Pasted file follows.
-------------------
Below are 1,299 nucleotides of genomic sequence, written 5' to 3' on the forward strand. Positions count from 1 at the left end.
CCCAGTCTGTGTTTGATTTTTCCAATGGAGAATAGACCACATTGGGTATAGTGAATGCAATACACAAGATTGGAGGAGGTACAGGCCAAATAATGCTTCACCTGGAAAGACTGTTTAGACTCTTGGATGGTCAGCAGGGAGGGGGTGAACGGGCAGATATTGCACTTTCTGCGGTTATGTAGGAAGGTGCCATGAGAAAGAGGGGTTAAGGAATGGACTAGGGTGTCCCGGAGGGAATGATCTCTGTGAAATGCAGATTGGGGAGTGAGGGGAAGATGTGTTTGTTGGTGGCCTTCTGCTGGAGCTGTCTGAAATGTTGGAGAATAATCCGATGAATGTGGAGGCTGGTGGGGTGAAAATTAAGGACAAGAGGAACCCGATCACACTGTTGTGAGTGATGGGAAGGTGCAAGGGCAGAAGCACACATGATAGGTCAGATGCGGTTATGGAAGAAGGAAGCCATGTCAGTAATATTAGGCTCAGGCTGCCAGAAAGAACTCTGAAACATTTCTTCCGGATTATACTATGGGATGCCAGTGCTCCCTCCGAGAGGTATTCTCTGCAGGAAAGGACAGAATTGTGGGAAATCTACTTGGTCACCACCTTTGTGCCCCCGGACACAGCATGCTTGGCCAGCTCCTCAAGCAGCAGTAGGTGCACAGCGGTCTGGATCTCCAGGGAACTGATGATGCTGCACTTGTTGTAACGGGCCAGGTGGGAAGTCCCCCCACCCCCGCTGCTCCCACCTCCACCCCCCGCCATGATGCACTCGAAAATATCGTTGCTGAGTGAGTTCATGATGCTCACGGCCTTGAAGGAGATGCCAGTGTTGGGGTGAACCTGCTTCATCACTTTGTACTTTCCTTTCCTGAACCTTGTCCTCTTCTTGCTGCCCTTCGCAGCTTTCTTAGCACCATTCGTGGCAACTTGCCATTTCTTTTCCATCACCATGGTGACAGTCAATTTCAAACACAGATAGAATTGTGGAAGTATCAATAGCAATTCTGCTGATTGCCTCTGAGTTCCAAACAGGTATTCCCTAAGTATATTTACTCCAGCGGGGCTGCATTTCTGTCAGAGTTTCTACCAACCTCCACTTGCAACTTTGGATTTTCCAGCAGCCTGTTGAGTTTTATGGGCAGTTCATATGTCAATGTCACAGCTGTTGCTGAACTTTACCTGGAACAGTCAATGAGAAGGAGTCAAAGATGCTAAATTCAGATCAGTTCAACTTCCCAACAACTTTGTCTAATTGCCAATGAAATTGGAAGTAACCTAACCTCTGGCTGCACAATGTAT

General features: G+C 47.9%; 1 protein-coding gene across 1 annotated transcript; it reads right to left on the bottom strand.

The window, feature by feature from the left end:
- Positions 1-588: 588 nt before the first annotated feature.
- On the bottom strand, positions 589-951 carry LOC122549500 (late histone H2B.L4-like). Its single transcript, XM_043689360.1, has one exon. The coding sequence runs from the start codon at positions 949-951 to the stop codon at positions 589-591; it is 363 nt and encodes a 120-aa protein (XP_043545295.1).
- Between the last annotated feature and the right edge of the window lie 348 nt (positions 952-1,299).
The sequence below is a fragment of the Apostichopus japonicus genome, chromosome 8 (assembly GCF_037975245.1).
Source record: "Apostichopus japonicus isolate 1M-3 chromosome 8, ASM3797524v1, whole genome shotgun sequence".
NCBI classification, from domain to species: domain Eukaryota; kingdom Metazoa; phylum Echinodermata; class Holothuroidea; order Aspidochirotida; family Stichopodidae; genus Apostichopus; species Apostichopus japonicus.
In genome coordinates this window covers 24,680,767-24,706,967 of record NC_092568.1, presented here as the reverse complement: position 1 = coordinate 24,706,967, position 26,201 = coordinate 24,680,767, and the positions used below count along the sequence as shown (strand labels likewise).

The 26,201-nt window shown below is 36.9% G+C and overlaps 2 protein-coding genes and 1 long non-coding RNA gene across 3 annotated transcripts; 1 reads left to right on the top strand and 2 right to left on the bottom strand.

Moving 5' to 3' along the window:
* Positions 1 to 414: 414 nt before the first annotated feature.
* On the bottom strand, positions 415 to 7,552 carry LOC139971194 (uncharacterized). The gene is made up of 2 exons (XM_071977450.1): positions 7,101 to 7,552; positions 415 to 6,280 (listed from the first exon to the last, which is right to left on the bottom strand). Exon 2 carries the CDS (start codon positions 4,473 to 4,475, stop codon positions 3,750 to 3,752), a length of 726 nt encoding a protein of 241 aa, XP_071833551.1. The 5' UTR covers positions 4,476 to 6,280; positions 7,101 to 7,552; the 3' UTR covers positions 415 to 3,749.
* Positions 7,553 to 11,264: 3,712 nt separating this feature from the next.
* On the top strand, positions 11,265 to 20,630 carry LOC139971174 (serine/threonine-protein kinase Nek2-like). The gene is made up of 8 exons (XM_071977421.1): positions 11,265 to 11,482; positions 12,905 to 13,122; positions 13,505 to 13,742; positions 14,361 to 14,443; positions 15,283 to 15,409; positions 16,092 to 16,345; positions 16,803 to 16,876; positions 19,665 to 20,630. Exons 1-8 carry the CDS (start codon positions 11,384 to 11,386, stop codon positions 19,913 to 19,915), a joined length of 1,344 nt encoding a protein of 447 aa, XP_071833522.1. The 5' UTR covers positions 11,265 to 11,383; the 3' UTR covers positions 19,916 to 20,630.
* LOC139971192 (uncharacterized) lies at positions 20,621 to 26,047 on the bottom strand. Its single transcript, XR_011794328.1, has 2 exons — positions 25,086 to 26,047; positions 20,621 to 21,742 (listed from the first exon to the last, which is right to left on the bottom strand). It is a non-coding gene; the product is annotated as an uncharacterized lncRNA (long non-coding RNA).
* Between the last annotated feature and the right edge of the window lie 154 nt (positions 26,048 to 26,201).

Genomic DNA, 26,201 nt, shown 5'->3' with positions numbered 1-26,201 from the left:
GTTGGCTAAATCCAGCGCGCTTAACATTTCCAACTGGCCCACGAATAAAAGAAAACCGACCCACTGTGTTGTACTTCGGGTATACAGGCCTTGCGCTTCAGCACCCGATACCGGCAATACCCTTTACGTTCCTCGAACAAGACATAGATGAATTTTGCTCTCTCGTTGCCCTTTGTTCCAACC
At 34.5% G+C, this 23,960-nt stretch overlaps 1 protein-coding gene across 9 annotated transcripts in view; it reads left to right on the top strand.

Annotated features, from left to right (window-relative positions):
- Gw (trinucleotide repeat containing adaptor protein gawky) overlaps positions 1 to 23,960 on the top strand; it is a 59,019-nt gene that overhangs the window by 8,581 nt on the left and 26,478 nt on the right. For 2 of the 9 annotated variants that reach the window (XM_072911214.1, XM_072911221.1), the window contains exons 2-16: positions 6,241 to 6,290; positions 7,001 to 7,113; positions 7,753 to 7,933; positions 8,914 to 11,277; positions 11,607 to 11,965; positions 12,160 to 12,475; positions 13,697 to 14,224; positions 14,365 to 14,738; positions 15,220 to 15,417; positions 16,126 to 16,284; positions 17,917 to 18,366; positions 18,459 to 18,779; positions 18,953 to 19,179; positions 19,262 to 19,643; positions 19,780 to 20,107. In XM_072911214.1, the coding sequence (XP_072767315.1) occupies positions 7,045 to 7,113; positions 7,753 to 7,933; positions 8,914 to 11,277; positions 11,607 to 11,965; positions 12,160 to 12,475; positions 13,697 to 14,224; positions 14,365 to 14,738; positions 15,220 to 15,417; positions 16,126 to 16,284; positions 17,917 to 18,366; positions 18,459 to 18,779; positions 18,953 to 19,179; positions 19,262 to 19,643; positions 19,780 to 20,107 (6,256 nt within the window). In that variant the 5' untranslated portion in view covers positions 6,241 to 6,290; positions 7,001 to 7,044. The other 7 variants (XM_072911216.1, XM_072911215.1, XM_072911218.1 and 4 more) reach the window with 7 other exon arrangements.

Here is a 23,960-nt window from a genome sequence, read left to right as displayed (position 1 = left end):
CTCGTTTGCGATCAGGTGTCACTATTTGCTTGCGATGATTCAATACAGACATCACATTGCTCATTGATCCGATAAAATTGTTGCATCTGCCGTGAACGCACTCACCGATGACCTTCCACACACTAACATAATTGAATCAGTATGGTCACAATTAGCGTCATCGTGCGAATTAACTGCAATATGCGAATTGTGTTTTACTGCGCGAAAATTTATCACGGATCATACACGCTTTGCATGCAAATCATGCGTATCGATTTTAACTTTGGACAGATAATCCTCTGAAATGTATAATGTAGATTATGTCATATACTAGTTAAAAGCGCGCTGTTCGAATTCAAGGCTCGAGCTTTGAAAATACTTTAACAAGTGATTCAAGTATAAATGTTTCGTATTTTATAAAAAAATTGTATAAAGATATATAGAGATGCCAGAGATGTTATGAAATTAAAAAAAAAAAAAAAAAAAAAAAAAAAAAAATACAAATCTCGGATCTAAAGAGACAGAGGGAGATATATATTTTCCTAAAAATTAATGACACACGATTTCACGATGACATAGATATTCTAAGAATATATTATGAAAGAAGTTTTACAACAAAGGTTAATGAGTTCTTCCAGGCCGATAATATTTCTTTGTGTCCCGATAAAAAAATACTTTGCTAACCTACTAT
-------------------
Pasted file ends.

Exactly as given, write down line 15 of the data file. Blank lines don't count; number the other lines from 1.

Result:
* On the bottom strand, positions 415 to 7,552 carry LOC139971194 (uncharacterized). The gene is made up of 2 exons (XM_071977450.1): positions 7,101 to 7,552; positions 415 to 6,280 (listed from the first exon to the last, which is right to left on the bottom strand). Exon 2 carries the CDS (start codon positions 4,473 to 4,475, stop codon positions 3,750 to 3,752), a length of 726 nt encoding a protein of 241 aa, XP_071833551.1. The 5' UTR covers positions 4,476 to 6,280; positions 7,101 to 7,552; the 3' UTR covers positions 415 to 3,749.